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Regardless of how long you’ve been together and how deep your connection is, a baby will change your relationship in an entirely new and often confronting way.

My partner and I just celebrated ten years together. It was a milestone that deserved a celebration, so for the first time in a very long time, we asked the grandparents to babysit and promptly phoned a local restaurant to book a table. We didn’t realise how much we’d missed each other; uninterrupted conversation, a decadent meal and a few hours of time alone was exactly what we needed. And we’d needed it for two whole years! Why had we left it so long to indulge in a date night? Life with three kids, that’s why.

I don’t think I’m alone in thinking that the first year with a baby, regardless of how many children you have or how ‘good’ your baby is, places a strain on your relationship. In retrospect, the first year with each of our children has presented new challenges for us as a couple; it’s part and parcel of welcoming a new baby and figuring out a new family dynamic. Hormones, exhaustion, the monotony of running a house and paying bills and juggling work life all contribute. It may be normal but that doesn’t mean it’s easy.

I now consider that first year as a transition period. In my opinion, the key to maintaining a strong relationship in that first year is to acknowledge that change is occurring and to know that that change is natural and necessary. Over the years I’ve come to accept that there are periods of intense frustration, exhaustion and despair that require patience and love to get you through. It’s like you have to lower your expectations, rummage around for a bit of extra patience and, most importantly, be kind to yourself and each other.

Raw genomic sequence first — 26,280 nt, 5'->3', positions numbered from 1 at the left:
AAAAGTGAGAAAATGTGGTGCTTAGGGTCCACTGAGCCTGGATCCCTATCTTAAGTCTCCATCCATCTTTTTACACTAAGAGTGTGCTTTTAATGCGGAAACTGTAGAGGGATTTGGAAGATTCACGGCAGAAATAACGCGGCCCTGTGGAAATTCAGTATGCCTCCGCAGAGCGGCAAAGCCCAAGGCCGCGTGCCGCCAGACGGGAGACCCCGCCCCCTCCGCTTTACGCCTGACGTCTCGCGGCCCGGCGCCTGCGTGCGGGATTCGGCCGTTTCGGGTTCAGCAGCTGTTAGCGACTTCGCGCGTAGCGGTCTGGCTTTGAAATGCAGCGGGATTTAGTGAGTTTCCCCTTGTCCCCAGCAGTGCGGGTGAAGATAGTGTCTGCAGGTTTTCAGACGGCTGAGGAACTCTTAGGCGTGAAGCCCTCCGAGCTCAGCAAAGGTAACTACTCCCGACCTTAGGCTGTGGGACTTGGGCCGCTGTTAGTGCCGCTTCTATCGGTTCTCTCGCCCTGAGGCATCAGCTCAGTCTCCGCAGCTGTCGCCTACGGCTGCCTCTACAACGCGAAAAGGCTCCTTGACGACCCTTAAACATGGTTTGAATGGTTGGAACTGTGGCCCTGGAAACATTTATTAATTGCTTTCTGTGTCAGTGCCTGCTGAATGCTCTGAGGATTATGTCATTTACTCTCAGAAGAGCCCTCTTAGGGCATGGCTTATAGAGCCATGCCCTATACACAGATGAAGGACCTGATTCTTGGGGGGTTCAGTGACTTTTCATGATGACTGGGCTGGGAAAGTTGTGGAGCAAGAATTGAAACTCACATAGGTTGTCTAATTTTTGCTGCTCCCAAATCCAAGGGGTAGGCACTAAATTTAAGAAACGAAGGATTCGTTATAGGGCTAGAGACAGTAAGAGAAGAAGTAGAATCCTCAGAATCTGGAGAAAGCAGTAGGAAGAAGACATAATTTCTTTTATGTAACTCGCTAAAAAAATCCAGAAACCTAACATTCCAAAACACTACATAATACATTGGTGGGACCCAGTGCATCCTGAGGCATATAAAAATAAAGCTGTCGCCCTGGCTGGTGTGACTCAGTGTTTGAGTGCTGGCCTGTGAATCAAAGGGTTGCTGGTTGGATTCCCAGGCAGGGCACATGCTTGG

And then, on a daily basis, repeat: this too shall pass.

If you’re currently navigating the first year with baby and wondering what on earth happened to the carefree, deliriously happy relationship you once had with your husband, you’re not alone. The first year is a balancing act that’s new and challenging, and often your relationship with your partner takes a back seat as you muddle your way through sleep deprivation and the reality of raising a new human. But, whether you leave your relationship on the backseat or make it a priority is completely up to you. Yes, it’s pretty easy to lose sight of yourself and even easier to lose sight of each other.

How to re-connect? Give yourself time to settle into new parenthood (think months, not weeks) be patient, talk, argue, recognise your limits, don’t place high expectations on yourselves (individually or as a family unit), take afternoon naps and, if you can, schedule time together (think a shared meal, a block of chocolate and a movie, a glass of wine). Accept that sometimes the frustration of all the newness you are facing will mean you are short with each other. Sometimes you will both bite, but it happens in a moment and it can stay in the moment if you let it.

Most importantly, know that grand gestures of romance aren’t necessary; small tokens of self-care and love will get you through.

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Image: Jodi Wilson